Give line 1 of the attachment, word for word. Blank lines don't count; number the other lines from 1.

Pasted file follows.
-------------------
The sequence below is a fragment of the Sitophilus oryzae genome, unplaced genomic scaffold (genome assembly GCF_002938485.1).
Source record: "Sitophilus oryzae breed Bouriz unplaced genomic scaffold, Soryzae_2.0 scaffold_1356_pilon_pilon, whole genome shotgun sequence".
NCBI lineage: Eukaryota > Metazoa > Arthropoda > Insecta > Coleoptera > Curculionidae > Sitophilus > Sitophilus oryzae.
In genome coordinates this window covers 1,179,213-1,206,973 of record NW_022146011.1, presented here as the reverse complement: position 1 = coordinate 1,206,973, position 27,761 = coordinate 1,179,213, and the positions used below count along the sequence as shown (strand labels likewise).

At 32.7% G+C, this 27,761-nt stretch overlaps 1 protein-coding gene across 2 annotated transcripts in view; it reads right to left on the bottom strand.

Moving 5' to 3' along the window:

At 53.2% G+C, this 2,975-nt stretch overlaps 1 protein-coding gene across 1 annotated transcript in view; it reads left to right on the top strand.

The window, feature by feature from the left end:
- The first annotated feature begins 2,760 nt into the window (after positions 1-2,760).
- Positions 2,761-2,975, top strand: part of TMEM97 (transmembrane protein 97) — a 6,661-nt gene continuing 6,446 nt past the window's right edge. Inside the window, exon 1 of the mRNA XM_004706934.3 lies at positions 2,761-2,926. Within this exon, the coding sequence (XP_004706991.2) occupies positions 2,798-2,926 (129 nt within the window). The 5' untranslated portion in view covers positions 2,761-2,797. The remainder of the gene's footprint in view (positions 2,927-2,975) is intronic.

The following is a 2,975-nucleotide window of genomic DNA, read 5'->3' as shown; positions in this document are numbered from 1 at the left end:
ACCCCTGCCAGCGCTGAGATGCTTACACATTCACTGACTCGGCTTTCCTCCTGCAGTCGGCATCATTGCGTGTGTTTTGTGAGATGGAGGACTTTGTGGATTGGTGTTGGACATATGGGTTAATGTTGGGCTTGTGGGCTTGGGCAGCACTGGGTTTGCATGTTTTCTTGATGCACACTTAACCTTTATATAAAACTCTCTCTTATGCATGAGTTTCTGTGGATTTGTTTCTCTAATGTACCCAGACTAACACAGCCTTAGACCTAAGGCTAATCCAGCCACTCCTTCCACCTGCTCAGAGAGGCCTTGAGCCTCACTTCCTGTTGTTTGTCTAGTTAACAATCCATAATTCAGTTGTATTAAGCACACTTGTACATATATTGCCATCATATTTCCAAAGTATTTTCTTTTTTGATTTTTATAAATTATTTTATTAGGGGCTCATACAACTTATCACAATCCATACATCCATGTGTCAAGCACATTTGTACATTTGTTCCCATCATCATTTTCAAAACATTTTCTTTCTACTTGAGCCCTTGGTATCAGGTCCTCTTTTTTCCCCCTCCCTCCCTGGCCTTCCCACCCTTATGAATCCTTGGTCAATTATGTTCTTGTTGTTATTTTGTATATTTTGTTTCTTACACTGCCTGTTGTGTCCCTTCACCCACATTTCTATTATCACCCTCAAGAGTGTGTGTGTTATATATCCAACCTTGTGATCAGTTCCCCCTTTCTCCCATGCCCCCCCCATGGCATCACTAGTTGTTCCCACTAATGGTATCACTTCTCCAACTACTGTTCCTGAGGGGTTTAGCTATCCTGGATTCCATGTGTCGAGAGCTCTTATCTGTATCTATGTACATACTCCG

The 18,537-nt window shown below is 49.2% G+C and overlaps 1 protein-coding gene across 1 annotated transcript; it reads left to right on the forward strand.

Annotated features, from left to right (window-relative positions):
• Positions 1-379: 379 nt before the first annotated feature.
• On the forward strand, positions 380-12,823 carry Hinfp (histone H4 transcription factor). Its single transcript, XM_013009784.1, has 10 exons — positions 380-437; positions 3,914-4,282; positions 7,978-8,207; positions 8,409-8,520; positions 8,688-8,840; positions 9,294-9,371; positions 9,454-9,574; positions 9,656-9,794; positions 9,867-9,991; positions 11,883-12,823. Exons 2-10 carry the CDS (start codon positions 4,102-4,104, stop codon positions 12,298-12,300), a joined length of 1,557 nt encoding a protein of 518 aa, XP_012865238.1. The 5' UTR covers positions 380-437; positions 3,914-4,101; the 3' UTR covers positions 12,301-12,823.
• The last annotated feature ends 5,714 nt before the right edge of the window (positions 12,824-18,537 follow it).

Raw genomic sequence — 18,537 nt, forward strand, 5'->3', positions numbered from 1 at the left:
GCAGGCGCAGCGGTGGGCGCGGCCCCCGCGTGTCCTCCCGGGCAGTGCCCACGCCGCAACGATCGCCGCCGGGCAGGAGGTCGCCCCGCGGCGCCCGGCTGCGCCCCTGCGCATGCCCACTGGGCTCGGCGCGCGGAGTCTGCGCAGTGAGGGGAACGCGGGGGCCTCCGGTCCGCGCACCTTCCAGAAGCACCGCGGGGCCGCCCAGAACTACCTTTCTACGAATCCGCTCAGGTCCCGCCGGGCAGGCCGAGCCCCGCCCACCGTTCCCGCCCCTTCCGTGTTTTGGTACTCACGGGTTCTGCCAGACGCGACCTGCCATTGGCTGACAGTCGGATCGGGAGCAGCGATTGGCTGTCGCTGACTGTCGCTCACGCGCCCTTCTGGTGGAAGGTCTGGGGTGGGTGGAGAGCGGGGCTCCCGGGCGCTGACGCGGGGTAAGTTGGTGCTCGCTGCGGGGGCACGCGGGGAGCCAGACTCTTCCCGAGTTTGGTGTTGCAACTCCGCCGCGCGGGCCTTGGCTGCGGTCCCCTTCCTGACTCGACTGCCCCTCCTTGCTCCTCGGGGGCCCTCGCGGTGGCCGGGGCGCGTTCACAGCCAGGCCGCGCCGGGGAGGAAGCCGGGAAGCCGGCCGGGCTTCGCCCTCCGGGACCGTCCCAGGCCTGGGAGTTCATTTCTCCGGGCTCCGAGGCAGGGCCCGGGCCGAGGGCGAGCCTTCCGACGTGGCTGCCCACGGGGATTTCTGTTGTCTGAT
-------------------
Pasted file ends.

The sequence below is a fragment of the Sitophilus oryzae genome, unplaced genomic scaffold (genome assembly GCF_002938485.1).